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   Uppsala, Sweden

Disease Progression in Parkinsonís Disease Ė Evidence for Protective Effects of Drug Treatment

N.Holford (1), P.Chan (1), J.Nutt (2)

(1) Department of Pharmacology & Clinical Pharmacology, University of Auckland, New Zealand; (2)Department of Neurology, Oregon Health Sciences University, USA

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Objectives: The effects of drug treatment on the progression of Parkinsonís disease have been studied in large clinical trials but no conclusion has been reached about their protective effects. This study investigated the time course of the Unified Parkinsonís Disease Response Scale (UPDRS) in a large cohort of patients over 8 years to describe disease progression and drug effects.

Methods: 800 patients enrolled in the DATATOP study[1] were followed for up to†8 years. Time and drug treatments were used to model the progression of 15,236 UPDRS observations†with NONMEM using the first order conditional method.

Results: The progression of UPDRS was adequately described by a linear model. An improvement in objective function was obtained with a Gompertz function which predicted an asymptotic Ďburn-outí state. Levodopa, deprenyl, bromocriptine and pergolide had both symptomatic and protective effects. The symptomatic effects of levodopa were greater than the other drugs but protective effects were similar. The efficacy (Emax) of levodopa increased with time reaching its peak about†2 years after initial entry. The combination of levodopa and deprenyl had a greater protective effect than predicted from their separate effects.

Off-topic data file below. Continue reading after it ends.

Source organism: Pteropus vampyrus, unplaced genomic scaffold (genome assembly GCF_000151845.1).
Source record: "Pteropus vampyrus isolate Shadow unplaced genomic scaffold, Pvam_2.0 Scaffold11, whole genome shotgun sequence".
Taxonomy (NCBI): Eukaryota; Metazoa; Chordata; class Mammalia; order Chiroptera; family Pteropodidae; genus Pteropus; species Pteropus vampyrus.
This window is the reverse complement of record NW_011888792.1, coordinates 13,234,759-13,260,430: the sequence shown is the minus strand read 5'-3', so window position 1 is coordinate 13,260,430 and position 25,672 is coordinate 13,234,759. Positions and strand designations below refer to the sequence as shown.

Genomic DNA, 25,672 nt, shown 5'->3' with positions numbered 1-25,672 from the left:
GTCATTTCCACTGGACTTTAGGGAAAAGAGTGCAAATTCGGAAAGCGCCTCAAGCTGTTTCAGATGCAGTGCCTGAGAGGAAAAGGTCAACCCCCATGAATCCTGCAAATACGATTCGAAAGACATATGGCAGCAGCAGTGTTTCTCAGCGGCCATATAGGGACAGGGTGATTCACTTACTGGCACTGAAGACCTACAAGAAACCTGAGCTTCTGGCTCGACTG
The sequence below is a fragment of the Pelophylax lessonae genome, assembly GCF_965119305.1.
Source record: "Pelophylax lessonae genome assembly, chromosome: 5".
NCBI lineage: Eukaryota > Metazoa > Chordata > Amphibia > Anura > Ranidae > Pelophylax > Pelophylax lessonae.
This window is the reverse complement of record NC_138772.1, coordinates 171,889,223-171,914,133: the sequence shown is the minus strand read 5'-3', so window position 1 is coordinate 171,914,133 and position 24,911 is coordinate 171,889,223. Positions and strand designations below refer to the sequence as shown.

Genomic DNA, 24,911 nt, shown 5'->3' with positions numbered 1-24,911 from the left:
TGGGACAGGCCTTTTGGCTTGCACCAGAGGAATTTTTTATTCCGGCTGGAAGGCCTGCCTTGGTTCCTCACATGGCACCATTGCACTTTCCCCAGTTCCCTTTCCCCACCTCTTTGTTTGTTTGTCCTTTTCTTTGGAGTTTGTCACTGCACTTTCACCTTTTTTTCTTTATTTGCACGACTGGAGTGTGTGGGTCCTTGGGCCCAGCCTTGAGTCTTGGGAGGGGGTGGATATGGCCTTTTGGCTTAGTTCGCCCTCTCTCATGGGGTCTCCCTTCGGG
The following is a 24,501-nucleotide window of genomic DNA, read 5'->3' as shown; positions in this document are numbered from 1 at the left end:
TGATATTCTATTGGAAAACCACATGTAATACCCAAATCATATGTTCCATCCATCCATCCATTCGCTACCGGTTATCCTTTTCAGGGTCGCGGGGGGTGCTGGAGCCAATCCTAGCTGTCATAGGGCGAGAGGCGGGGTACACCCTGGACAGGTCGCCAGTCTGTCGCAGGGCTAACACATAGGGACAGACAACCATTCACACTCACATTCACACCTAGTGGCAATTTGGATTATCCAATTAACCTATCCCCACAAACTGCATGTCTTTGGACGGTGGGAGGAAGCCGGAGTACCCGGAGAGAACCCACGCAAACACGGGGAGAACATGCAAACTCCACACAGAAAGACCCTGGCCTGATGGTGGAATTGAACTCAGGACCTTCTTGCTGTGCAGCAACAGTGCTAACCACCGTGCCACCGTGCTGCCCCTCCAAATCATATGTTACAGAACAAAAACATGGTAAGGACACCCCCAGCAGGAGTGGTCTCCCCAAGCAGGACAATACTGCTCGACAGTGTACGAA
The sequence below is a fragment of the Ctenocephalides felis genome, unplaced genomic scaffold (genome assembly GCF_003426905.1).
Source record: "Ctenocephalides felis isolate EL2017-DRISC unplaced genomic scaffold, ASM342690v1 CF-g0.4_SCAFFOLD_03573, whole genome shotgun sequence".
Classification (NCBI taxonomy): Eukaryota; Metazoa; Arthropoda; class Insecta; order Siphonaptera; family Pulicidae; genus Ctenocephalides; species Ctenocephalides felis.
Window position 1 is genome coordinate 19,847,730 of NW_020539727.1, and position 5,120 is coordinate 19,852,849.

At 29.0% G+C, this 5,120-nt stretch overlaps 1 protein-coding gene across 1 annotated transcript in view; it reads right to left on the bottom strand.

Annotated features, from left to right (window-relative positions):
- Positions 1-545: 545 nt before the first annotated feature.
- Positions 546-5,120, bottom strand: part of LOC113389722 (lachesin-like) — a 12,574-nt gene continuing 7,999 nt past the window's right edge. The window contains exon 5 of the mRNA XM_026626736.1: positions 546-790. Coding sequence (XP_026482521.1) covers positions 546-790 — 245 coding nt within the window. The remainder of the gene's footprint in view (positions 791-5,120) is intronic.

Conclusions: Modelling disease progression has revealed both expected and unexpected features of drug action in Parkinsonís disease. The model has been used successfully to predict the outcome of a trial designed to detect a protective effect of levodopa [2].

[1] The Parkinson Study Group. Effects of tocopherol and deprenyl on the progression of disability in early Parkinson's disease. New England Journal of Medicine 1993;328:176-183
[2] Fahn S. Earlier vs Later Levodopa in Parkinson Disease (The ELLDOPA study). In: Movement Disorder Society Annual Meeting; 2002; Miami, Florida